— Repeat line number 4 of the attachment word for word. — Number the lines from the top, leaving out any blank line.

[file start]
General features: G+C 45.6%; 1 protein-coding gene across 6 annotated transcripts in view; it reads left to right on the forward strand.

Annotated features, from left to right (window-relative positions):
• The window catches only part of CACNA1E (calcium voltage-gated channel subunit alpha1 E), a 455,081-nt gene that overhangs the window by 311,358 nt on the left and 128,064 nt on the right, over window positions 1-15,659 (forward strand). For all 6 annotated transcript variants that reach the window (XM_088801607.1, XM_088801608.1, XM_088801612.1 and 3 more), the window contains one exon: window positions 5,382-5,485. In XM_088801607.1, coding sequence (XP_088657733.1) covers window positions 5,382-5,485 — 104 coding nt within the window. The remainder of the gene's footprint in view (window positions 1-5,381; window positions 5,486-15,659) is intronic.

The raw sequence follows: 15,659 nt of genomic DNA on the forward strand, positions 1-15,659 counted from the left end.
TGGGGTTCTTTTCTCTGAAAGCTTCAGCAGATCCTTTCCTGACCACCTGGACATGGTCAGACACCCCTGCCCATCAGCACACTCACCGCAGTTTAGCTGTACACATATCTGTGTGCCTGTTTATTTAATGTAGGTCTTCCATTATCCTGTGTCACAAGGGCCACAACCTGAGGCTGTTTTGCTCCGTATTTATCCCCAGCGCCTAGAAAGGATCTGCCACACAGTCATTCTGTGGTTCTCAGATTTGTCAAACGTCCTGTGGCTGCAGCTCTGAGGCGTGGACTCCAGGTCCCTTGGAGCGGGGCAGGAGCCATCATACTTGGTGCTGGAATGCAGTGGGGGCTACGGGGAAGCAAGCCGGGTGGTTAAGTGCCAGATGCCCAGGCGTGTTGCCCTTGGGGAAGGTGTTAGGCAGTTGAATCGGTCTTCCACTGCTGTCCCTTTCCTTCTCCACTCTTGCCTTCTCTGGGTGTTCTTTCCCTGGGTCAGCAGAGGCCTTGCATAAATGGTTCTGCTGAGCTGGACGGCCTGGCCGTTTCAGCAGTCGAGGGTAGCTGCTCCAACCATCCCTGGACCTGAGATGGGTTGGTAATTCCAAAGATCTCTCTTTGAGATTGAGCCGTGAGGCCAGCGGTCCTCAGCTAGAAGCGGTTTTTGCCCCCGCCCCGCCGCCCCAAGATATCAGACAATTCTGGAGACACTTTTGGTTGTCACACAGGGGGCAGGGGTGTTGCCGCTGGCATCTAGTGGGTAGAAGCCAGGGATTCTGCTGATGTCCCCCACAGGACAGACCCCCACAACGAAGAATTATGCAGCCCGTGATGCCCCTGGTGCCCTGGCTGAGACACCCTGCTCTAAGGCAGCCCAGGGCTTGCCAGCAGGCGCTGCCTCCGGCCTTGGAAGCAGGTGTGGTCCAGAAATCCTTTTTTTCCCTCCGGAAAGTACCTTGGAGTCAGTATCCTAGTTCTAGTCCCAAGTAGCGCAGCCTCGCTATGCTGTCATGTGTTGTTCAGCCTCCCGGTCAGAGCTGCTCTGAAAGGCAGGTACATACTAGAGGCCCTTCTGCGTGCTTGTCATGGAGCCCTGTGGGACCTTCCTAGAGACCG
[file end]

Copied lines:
The raw sequence follows: 15,659 nt of genomic DNA on the forward strand, positions 1-15,659 counted from the left end.